Document Type


Date of Award


Degree Name

Doctor of Philosophy in Mathematical Sciences - (Ph.D.)


Mathematical Sciences

First Advisor

Roy Goodman

Second Advisor

David Shirokoff

Third Advisor

Cristina Frederick

Fourth Advisor

Richard O. Moore

Fifth Advisor

Alejandro Aceves


This dissertation addresses some of the various issues which can arise when posing and solving optimization problems constrained by dispersive physics. Considered here are four technologically relevant experiments, each having their own unique challenges and physical settings including ultra-cold quantum fluids trapped by an external field, paraxial light propagation through a gradient index of refraction, light propagation in periodic photonic crystals, and surface gravity water waves over shallow and variable seabeds. In each of these settings, the physics can be modeled by dispersive wave equations, and the technological objective is to design the external trapping fields or propagation media such that a high fidelity or degree of coherence of the wave phenomena is achieved.

Optimal control theory is used as the analytical and computational framework in addressing these design problems. Optimal control problems are, generally speaking, challenging searches over infinite-dimensional spaces. Methods from Hamiltonian dynamical systems, asymptotic analysis, the integrability structure of the uncontrolled constraints, and simple physical intuition are employed to better guide these searches. By introducing the dimensional reductions afforded by these methods, our computational searches are significantly more efficient, over naively attempting to search the entire space of admissible controls, both in terms of the desired outcomes and in terms of expended computational resources.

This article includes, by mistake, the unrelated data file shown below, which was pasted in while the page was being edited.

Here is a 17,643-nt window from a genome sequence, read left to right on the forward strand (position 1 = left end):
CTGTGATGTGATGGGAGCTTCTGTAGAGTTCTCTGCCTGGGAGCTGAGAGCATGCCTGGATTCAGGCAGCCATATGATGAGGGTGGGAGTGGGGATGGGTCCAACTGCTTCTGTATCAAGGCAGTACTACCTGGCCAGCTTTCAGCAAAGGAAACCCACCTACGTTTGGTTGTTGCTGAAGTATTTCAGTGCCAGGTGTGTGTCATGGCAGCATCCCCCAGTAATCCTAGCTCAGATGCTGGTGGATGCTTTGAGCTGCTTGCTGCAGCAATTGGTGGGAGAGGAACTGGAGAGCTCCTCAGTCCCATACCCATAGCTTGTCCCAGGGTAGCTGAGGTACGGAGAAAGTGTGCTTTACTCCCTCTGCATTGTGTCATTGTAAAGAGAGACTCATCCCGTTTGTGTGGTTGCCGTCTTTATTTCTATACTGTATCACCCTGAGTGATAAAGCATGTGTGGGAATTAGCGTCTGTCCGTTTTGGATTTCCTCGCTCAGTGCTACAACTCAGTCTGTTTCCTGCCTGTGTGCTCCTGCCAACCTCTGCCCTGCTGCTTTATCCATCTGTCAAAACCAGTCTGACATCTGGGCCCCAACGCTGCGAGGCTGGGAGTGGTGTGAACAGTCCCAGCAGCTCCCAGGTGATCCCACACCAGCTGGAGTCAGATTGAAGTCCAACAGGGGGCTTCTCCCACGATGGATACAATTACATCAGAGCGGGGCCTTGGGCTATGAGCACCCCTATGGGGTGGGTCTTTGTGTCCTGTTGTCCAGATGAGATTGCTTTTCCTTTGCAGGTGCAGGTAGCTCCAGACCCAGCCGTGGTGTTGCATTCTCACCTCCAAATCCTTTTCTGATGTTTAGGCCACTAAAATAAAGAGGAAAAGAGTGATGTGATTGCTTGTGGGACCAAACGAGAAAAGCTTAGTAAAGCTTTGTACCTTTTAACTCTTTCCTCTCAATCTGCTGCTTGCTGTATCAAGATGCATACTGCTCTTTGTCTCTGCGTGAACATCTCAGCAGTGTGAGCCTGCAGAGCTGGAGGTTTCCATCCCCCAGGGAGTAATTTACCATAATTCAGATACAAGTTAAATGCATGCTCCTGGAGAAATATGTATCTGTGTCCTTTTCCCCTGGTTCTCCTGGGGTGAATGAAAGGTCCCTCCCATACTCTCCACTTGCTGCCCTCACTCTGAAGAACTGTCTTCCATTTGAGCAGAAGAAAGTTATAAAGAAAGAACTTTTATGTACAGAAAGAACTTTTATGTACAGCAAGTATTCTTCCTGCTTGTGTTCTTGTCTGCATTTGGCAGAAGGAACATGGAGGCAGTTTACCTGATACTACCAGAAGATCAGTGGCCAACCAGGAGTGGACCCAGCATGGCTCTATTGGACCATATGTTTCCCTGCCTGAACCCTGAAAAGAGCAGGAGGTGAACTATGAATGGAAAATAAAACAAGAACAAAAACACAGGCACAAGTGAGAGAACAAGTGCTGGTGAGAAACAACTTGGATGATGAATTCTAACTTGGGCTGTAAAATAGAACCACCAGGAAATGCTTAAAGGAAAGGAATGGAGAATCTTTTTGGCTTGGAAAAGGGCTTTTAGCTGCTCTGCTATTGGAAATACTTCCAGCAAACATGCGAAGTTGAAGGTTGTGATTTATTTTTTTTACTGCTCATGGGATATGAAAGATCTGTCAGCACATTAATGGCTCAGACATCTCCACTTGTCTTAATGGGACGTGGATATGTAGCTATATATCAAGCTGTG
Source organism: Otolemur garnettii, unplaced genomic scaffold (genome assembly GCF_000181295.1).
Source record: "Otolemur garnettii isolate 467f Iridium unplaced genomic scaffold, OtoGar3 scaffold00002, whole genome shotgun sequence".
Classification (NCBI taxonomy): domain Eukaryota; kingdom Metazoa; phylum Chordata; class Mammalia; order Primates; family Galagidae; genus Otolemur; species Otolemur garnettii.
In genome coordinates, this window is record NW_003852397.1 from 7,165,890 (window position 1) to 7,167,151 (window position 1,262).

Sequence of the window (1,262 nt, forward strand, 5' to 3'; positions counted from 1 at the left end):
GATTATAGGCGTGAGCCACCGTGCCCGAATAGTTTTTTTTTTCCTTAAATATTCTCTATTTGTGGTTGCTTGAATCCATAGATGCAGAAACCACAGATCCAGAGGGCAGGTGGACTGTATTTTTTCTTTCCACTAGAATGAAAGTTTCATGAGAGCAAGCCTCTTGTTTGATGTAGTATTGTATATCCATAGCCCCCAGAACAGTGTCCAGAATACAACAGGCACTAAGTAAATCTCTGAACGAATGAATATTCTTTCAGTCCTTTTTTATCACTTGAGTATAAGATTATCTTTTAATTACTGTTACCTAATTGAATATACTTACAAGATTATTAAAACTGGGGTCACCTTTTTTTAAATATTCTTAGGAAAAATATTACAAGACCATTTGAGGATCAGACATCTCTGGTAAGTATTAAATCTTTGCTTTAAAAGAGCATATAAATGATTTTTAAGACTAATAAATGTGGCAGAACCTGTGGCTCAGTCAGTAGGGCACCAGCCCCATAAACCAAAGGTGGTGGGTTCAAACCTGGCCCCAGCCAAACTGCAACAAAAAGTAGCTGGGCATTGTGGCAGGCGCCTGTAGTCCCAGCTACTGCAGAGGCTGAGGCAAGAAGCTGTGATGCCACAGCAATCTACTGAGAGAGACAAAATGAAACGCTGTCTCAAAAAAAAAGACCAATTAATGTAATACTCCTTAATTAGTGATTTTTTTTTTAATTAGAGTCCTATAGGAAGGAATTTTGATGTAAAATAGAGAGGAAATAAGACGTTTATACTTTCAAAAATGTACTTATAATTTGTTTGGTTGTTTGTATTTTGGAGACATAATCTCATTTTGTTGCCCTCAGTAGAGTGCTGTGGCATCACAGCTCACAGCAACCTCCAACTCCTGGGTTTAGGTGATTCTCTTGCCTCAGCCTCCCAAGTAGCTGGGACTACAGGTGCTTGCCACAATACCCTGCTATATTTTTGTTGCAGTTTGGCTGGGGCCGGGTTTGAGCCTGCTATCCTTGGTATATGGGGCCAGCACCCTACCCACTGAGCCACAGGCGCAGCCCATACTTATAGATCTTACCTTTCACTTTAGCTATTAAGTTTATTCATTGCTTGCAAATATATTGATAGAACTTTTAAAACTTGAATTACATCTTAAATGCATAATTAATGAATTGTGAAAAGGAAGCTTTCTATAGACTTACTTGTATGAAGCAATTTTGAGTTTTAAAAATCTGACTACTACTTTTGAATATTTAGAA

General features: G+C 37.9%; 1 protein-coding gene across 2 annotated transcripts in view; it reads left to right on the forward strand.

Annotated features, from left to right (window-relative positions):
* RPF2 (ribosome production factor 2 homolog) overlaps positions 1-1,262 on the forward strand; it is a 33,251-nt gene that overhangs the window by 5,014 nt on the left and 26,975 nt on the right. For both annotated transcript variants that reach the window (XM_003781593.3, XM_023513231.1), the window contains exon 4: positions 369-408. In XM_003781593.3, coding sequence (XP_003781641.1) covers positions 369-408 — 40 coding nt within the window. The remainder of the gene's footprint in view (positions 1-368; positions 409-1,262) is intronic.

The optimal control problems posed throughout this dissertation also have the additional challenge of being nonconvex optimization problems. In order to efficiently address the nonconvex nature of these problems, the program used is a global, nonconvex search which is then accelerated by fast local methods. This methodology is specifically tailored toward maintaining feasibility of implementing the computationally constructed control policies in technologically relevant settings.